what causes a blackout?


Causes of Blackouts.

The most common cause of a blackout is called syncope, (“sin-co-pee”).

Syncope describes blacking out because of a sudden drop in blood flow to the brain.

Usually syncope is so-called “Reflex Syncope”.  This is the cause of fainting.  The blackout occurs because blood pressure suddenly drops and the brain is temporarily starved of oxygen and glucose.

Although a faint can cause accidental injury, it is not dangerous of itself, provided the patient can lie down flat.

Lying flat tends to restore blood flow to the brain, especially if the head is down and the feet are raised.

About half of us suffer a faint at some time during life.

Other Causes of Blackouts.

The other important causes of a blackout are epilepsy and a psychological cause.

Whereas 50% of us may faint, only about 0.7% have epilepsy, so that a blackout is much more likely to be due to a faint than an epileptic attack.

Is it a fit or is it a faint?

Whilst we can all usually recognise a simple faint, distinguishing between syncope and epilepsy can be very difficult.

A simple faint usually has a warning period when the patient feels hot, sweaty and sickly, and they go pale.  They often then collapse rather gracefully, and once down on the ground, recover quickly.

Our concept of a “seizure” is when a patient collapses abruptly with a blackout, there are abnormal movements of the face, arms and legs, there may be incontinence and tongue-biting, and they take longer to recover.

What is not widely appreciated is that such a “seizure” can occur frequently with syncope as well as with epilepsy.  However, in syncope the mechanism is lack of blood flow to the brain, and in epilepsy, despite normal blood flow, the brain cells have a fit.

Why is this important to you?

This is important to all sufferers of blackouts.  Doctors and other staff may rely on a eye-witness to an attack where the seizure would appear to be due to epilepsy, but the true diagnosis is syncope.  Subtle differences exist in the appearance and the circumstances of the seizure that can be of great help.  If doctors get it wrong, this can lead to a misdiagnosis of epilepsy.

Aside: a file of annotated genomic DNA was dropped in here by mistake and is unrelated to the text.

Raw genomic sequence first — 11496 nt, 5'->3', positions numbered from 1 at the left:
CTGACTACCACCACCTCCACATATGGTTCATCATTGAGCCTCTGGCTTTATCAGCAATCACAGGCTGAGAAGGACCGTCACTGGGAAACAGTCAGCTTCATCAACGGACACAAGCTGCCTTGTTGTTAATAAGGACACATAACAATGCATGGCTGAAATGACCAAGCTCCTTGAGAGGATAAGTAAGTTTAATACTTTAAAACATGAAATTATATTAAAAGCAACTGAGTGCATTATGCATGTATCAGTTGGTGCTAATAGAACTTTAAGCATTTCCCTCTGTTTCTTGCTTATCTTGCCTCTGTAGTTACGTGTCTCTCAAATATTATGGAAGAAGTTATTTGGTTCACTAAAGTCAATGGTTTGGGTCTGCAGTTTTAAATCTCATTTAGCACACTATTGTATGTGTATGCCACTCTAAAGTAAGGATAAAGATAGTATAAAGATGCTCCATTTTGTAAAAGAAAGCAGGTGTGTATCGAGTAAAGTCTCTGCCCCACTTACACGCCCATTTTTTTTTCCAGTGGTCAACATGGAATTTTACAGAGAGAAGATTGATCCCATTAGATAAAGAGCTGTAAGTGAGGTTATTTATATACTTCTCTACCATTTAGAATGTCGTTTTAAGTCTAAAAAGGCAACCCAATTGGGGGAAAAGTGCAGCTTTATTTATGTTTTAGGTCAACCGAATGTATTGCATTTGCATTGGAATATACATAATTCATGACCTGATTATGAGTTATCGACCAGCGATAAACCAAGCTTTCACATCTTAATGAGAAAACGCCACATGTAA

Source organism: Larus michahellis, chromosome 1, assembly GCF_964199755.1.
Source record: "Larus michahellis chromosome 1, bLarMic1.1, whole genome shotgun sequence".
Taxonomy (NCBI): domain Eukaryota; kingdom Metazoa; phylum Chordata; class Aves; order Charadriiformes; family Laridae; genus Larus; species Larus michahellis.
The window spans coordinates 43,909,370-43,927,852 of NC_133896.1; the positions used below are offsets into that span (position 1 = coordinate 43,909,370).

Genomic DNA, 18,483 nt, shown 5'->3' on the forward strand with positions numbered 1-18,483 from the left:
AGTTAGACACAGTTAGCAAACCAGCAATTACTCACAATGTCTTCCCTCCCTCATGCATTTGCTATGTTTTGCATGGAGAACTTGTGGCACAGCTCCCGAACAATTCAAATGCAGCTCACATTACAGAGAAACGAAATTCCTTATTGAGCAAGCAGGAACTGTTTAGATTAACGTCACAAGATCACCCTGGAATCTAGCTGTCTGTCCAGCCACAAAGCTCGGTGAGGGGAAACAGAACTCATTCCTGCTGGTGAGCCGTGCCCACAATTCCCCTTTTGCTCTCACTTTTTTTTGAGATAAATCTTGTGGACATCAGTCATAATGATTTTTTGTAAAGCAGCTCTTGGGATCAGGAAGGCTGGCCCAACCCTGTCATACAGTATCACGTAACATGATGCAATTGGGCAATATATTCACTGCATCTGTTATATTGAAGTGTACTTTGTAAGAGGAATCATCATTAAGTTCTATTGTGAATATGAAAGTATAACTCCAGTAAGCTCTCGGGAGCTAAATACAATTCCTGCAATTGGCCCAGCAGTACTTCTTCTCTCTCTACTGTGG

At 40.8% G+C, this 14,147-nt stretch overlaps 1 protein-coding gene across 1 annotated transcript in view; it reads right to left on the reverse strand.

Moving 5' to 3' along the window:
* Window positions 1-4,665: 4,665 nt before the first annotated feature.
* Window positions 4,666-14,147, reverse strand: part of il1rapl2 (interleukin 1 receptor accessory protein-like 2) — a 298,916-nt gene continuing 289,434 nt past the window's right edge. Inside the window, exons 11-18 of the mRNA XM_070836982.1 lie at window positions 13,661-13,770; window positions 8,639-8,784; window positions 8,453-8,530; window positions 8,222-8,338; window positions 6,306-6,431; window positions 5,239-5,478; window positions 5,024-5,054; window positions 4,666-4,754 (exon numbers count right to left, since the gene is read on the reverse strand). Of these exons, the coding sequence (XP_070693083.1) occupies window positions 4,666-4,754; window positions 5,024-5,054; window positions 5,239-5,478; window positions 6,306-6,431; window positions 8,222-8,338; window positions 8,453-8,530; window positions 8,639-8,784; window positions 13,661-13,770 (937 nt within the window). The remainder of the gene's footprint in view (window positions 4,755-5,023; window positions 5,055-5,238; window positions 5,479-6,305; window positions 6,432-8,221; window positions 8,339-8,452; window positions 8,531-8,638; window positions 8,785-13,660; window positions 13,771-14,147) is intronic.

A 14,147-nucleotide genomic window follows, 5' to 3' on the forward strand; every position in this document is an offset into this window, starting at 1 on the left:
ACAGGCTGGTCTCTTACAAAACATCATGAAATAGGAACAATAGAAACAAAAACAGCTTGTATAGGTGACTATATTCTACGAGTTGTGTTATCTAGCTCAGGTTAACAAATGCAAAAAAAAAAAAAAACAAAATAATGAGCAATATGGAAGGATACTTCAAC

Misdiagnosis of Epilepsy.

About 1% of the population have a diagnosis of epilepsy, but evidence suggests that 20-30% of adult patients, and 40% of children with epilepsy in the UK are wrongly diagnosed, and do not have epilepsy at all.  In 2007, a UK Parliamentary Group on Epilepsy published their report on epilepsy services in England.  They noted that “…..74,000 people without the condition in England alone have a diagnosis of epilepsy and are receiving treatment for it.”

If a patient suffering epilepsy has doubt about the diagnosis, then the possibility of syncope should be considered.

Some causes of syncope are not simple and unthreatening.  If syncope is due to a heart rhythm abnormality or a tight heart valve, then a patient could be at high risk.

While epilepsy is diagnosed and treated by neurologists, syncope should be treated by a cardiologist.  This raises concerns for patients about just how they should go about getting to see the right person.

Back to Contents

Assessment of Blackouts.

Assessment is best done by a multidisciplinary team, to avoid the problems above.

Elsewhere in this website, I describe the specialist nurse-lead, multidiciplinary Rapid Access Blackouts Triage Clinic at Manchester Royal Infirmary.  The aim of this clinic is:-

  1. Bullet    To assess whether patients are at significant risk

  1. Bullet    To diagnose and treat patients if possible